Svetlana Fialova returned from her summer vacation feeling energized and ready to begin her third academic year as an associate professor at a university in Kosice, Slovakia. One day in September, shortly before classes were due to start, Fialova met up with an old friend who was going to join the faculty at her same school. After chatting about his passion, art, her future colleague then complained that he was going to be paid a low salary.
Fialova, 33, went quiet when she found out from him that the three new educators hired to start that year – all of them men – would be starting out on a higher salary than hers (€600 a month). When she got home, she went online to let off steam. “Same training, same amount of work or less, two years less holding the post... It’s not a myth that women earn less for doing the same work!” she posted on Facebook.
The new generation must lead the change
Svetlana Fialova, associate university professor
Fialova’s case is not an extraordinary occurrence in Slovakia. The central European country had the highest gender pay gap in the entire European Union when it joined the club in 2004 with 94% support from the population. The adoption of EU legislation and the constant raises in the minimum wage have improved the situation: the difference between hourly wages earned by men and women in Slovakia is now 19%, three points higher than the EU average but lower than Britain (21%) or Germany (22%), where a law went into effect last January forcing companies with more than 200 employees to reveal to its female employees how much their male counterparts make.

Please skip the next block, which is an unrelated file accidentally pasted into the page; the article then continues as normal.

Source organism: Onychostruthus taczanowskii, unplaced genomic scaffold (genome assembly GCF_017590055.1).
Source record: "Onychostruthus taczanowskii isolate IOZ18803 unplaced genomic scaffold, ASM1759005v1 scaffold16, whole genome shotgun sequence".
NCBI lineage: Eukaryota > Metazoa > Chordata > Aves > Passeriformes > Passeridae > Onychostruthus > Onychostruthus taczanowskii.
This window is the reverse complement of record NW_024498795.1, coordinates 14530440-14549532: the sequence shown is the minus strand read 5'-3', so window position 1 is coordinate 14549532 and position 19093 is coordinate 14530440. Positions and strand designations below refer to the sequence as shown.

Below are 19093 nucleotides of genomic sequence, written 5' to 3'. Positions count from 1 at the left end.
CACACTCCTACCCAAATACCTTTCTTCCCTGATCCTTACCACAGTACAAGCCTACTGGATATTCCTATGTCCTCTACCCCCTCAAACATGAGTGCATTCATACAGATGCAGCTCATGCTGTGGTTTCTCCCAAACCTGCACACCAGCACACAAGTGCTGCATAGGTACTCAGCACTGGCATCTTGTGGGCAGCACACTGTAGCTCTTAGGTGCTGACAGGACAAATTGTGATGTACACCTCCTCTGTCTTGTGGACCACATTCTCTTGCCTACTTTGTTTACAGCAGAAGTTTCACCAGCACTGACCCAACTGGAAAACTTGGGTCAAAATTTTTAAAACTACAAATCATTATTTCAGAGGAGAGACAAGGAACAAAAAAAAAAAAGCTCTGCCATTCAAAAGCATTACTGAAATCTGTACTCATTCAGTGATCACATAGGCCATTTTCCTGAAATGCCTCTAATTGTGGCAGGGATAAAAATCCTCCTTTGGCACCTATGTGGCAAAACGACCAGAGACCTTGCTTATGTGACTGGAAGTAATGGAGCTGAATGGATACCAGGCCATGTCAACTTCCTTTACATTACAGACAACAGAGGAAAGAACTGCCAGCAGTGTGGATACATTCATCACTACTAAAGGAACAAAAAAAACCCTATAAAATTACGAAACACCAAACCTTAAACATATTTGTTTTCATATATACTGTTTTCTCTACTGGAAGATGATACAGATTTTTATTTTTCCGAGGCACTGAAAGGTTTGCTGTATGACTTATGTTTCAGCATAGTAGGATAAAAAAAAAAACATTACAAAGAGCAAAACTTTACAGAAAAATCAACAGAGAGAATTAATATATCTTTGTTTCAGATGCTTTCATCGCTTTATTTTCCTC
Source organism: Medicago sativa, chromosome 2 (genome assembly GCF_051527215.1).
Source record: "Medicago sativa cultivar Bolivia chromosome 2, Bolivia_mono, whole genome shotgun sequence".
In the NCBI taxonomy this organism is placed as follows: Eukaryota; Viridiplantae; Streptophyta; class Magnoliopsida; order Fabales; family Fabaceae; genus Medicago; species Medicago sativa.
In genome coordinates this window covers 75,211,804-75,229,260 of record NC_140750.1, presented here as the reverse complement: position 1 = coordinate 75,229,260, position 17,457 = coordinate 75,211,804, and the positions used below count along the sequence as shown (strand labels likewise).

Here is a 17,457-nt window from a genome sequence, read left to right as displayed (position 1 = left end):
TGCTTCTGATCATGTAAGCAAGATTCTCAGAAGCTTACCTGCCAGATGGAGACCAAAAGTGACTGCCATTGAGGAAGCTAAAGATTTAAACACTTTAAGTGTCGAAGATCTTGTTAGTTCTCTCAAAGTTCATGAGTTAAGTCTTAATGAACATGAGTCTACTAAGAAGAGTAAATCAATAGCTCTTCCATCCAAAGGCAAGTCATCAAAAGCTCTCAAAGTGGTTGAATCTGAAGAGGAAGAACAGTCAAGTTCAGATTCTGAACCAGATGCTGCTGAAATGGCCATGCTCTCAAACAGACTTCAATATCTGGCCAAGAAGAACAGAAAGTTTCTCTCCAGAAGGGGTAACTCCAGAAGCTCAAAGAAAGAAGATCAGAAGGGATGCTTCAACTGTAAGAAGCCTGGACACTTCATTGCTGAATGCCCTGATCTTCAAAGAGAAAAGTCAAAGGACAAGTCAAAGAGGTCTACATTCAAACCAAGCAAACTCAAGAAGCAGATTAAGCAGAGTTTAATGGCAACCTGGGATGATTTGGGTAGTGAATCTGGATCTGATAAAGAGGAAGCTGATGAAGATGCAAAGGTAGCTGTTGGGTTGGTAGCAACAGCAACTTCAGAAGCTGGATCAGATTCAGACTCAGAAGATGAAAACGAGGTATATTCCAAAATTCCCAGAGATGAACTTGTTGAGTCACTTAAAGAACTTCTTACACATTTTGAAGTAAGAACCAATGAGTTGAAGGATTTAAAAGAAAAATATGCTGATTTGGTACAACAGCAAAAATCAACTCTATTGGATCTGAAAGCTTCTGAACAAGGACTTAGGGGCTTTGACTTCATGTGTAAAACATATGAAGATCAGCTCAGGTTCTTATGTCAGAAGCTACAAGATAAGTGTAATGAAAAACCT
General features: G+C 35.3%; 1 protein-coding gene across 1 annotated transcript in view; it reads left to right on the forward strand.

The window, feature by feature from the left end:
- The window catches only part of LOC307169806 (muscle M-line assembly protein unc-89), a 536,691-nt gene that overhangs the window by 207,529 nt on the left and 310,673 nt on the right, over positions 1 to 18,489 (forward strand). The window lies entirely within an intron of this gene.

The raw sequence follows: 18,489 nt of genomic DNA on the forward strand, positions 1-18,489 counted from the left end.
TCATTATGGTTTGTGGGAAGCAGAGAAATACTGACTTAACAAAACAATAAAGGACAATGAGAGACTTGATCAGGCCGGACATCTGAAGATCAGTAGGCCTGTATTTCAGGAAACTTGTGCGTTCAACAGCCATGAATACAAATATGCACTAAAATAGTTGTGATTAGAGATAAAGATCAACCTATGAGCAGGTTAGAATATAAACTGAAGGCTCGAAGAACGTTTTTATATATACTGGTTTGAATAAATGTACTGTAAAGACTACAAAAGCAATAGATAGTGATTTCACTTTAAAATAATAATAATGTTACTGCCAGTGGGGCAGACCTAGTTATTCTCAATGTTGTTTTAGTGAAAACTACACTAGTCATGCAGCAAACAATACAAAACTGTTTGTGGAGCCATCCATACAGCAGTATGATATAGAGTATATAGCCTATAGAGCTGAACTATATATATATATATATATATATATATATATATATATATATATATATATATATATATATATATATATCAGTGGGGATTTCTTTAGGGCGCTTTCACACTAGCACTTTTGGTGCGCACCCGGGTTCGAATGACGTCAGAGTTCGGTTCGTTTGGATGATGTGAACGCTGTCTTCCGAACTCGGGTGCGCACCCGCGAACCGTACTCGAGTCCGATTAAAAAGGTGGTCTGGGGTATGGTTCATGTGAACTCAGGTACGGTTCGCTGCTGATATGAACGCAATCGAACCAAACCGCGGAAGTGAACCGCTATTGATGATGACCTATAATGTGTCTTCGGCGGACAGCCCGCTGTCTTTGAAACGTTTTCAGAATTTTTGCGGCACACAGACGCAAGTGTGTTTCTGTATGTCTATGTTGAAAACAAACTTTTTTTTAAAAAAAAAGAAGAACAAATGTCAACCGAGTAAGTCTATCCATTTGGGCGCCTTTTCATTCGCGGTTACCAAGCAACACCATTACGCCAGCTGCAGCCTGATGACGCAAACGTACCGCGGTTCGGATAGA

“The last thing I want to do is to harm my male colleagues, who are already in very precarious conditions. All I demand is what I am entitled to,” says Fialova, sitting inside her office at the Technical University of Kosice, the second-largest city in the country with a population of 250,000. During an interview as part of a trip sponsored by the European Parliament, this associate professor of visual arts noted that she only earns €120 above the minimum wage in Slovakia.
Days after she posted her impulsive comments on Facebook, Fialova filed a formal complaint and is still waiting for a reply. “The head of the department said it was no business of his. The dean said the same thing,” she says in a resigned tone.